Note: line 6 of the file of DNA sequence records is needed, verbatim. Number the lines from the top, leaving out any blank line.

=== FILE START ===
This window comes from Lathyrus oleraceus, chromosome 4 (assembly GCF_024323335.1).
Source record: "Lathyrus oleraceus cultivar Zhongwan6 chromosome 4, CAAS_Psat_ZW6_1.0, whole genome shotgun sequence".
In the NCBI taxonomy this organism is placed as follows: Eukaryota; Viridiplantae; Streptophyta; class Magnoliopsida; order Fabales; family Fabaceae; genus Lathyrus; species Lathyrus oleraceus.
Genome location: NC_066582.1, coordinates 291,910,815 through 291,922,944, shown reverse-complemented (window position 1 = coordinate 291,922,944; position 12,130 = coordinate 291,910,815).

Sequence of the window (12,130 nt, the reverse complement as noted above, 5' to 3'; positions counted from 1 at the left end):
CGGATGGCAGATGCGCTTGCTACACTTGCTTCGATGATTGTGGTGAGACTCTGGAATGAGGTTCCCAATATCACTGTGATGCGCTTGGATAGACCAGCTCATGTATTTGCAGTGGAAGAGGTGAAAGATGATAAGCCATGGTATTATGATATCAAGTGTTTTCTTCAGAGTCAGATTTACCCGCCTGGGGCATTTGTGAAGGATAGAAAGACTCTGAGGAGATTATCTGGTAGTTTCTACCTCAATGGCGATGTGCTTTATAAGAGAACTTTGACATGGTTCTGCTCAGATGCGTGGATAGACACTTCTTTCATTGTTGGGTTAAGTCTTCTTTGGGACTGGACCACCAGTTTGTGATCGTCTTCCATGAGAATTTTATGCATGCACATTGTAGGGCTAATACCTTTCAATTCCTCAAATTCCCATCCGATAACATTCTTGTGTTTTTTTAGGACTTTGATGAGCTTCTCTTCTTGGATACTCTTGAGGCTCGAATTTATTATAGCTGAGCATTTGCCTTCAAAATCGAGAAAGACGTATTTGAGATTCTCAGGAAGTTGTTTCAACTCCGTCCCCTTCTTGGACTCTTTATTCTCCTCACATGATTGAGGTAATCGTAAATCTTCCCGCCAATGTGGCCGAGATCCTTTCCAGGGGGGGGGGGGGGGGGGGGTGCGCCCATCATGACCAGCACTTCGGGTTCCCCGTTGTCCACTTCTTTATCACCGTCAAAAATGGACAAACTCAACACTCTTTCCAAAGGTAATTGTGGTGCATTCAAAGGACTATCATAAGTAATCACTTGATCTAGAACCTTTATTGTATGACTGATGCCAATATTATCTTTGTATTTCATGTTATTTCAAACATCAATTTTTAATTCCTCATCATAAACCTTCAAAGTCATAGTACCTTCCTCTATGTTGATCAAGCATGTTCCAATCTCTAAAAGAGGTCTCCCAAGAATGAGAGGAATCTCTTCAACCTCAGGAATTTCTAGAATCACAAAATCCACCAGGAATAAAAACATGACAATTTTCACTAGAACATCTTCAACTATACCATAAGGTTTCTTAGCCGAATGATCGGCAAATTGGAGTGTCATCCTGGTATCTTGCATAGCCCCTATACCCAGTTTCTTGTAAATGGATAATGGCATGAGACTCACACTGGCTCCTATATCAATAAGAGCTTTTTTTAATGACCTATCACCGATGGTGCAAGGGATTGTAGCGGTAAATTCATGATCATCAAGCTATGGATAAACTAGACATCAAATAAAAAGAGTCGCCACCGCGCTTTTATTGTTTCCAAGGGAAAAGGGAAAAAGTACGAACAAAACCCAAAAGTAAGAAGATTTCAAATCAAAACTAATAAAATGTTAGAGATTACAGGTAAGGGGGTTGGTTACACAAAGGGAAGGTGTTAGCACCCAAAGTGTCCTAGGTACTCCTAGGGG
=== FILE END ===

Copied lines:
CGGATGGCAGATGCGCTTGCTACACTTGCTTCGATGATTGTGGTGAGACTCTGGAATGAGGTTCCCAATATCACTGTGATGCGCTTGGATAGACCAGCTCATGTATTTGCAGTGGAAGAGGTGAAAGATGATAAGCCATGGTATTATGATATCAAGTGTTTTCTTCAGAGTCAGATTTACCCGCCTGGGGCATTTGTGAAGGATAGAAAGACTCTGAGGAGATTATCTGGTAGTTTCTACCTCAATGGCGATGTGCTTTATAAGAGAACTTTGACATGGTTCTGCTCAGATGCGTGGATAGACACTTCTTTCATTGTTGGGTTAAGTCTTCTTTGGGACTGGACCACCAGTTTGTGATCGTCTTCCATGAGAATTTTATGCATGCACATTGTAGGGCTAATACCTTTCAATTCCTCAAATTCCCATCCGATAACATTCTTGTGTTTTTTTAGGACTTTGATGAGCTTCTCTTCTTGGATACTCTTGAGGCTCGAATTTATTATAGCTGAGCATTTGCCTTCAAAATCGAGAAAGACGTATTTGAGATTCTCAGGAAGTTGTTTCAACTCCGTCCCCTTCTTGGACTCTTTATTCTCCTCACATGATTGAGGTAATCGTAAATCTTCCCGCCAATGTGGCCGAGATCCTTTCCAGGGGGGGGGGGGGGGGGGGGTGCGCCCATCATGACCAGCACTTCGGGTTCCCCGTTGTCCACTTCTTTATCACCGTCAAAAATGGACAAACTCAACACTCTTTCCAAAGGTAATTGTGGTGCATTCAAAGGACTATCATAAGTAATCACTTGATCTAGAACCTTTATTGTATGACTGATGCCAATATTATCTTTGTATTTCATGTTATTTCAAACATCAATTTTTAATTCCTCATCATAAACCTTCAAAGTCATAGTACCTTCCTCTATGTTGATCAAGCATGTTCCAATCTCTAAAAGAGGTCTCCCAAGAATGAGAGGAATCTCTTCAACCTCAGGAATTTCTAGAATCACAAAATCCACCAGGAATAAAAACATGACAATTTTCACTAGAACATCTTCAACTATACCATAAGGTTTCTTAGCCGAATGATCGGCAAATTGGAGTGTCATCCTGGTATCTTGCATAGCCCCTATACCCAGTTTCTTGTAAATGGATAATGGCATGAGACTCACACTGGCTCCTATATCAATAAGAGCTTTTTTTAATGACCTATCACCGATGGTGCAAGGGATTGTAGCGGTAAATTCATGATCATCAAGCTATGGATAAACTAGACATCAAATAAAAAGAGTCGCCACCGCGCTTTTATTGTTTCCAAGGGAAAAGGGAAAAAGTACGAACAAAACCCAAAAGTAAGAAGATTTCAAATCAAAACTAATAAAATGTTAGAGATTACAGGTAAGGGGGTTGGTTACACAAAGGGAAGGTGTTAGCACCCAAAGTGTCCTAGGTACTCCTAGGGG